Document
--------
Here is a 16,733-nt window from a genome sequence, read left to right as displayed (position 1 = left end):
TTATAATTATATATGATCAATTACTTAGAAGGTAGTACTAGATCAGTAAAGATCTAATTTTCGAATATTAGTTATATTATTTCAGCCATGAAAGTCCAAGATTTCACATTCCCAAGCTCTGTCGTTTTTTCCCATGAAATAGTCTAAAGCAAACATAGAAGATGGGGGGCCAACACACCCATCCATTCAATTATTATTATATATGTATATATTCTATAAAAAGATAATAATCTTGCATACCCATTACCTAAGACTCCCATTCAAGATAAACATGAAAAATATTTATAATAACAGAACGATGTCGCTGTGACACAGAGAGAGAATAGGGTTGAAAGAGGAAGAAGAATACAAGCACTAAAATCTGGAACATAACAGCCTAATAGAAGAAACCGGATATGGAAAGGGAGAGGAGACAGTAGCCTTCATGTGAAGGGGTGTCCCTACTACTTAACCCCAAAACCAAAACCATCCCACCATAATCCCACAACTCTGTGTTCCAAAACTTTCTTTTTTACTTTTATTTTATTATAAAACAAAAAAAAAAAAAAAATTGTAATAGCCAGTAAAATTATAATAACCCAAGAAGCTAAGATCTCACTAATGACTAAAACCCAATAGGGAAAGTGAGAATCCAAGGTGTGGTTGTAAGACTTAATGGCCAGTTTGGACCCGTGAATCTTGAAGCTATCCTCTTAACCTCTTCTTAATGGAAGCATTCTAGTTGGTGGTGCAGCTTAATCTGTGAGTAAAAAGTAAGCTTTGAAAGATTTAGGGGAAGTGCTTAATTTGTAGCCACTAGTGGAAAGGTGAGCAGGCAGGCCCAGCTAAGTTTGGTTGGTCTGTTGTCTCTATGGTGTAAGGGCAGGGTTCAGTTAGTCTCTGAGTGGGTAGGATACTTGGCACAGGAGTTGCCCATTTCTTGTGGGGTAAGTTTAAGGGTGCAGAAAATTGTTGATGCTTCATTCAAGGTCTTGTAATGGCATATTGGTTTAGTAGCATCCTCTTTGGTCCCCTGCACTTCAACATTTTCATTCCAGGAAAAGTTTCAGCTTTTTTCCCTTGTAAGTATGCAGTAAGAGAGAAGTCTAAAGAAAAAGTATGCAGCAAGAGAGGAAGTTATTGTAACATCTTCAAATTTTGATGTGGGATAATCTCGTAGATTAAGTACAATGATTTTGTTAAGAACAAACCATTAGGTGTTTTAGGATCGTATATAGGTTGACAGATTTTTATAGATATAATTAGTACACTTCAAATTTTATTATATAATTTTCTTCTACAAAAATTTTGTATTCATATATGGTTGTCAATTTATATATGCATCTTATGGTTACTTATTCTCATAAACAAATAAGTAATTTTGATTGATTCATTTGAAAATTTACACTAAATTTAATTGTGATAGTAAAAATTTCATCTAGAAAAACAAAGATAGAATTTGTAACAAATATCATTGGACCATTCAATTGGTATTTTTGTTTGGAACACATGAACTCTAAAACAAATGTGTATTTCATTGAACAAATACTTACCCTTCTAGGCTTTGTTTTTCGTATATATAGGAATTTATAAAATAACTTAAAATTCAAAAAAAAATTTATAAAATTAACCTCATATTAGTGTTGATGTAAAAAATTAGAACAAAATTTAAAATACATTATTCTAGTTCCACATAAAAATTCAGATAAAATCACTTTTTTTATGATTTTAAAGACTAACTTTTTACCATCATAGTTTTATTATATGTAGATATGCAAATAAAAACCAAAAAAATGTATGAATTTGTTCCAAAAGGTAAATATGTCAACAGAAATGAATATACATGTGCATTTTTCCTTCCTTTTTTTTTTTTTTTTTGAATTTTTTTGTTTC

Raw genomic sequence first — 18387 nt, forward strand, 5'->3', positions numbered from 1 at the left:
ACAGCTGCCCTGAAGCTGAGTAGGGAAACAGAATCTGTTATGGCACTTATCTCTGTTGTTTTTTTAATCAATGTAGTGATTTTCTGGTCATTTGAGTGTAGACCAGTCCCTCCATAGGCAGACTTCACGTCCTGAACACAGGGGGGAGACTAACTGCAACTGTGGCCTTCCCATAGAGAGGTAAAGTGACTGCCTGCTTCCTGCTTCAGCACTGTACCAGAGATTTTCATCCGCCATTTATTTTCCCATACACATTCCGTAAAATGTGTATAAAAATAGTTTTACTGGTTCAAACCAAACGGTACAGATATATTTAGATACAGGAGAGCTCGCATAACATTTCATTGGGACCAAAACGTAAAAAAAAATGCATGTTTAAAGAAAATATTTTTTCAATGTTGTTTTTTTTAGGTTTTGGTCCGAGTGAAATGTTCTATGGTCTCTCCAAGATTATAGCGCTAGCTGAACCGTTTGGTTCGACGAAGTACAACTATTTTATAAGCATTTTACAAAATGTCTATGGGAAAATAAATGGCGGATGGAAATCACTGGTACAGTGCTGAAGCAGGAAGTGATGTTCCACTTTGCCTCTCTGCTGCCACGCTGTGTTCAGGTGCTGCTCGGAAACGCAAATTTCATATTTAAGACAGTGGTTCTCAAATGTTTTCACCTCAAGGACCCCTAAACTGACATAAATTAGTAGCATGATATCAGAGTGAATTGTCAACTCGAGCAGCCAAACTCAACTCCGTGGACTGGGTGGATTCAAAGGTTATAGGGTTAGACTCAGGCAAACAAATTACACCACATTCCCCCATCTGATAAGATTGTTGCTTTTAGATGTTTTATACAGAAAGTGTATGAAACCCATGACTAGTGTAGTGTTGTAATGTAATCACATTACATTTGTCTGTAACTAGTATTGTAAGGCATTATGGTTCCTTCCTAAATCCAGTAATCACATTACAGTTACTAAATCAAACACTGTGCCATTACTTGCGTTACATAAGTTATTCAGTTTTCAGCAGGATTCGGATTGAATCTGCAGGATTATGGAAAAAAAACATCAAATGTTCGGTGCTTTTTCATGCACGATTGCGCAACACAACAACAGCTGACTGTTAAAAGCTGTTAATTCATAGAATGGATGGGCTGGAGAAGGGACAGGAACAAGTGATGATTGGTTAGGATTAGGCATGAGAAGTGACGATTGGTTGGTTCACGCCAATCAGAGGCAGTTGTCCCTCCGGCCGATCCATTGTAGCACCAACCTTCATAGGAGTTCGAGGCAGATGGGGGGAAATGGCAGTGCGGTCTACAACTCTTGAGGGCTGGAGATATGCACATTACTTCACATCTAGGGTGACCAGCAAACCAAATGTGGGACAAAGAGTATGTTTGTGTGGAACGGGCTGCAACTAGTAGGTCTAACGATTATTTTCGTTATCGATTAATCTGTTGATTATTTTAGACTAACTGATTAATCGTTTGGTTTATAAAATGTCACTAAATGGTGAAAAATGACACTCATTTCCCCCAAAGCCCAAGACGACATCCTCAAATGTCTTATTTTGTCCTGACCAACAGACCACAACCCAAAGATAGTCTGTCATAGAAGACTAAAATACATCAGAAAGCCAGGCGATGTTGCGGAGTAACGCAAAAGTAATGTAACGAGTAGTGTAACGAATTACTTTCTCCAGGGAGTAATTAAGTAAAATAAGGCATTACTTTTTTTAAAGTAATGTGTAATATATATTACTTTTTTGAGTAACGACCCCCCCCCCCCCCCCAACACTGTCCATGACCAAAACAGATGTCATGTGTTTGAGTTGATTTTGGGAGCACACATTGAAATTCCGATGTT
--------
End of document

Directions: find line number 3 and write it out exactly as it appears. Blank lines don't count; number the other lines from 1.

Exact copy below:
Raw genomic sequence first — 18387 nt, forward strand, 5'->3', positions numbered from 1 at the left: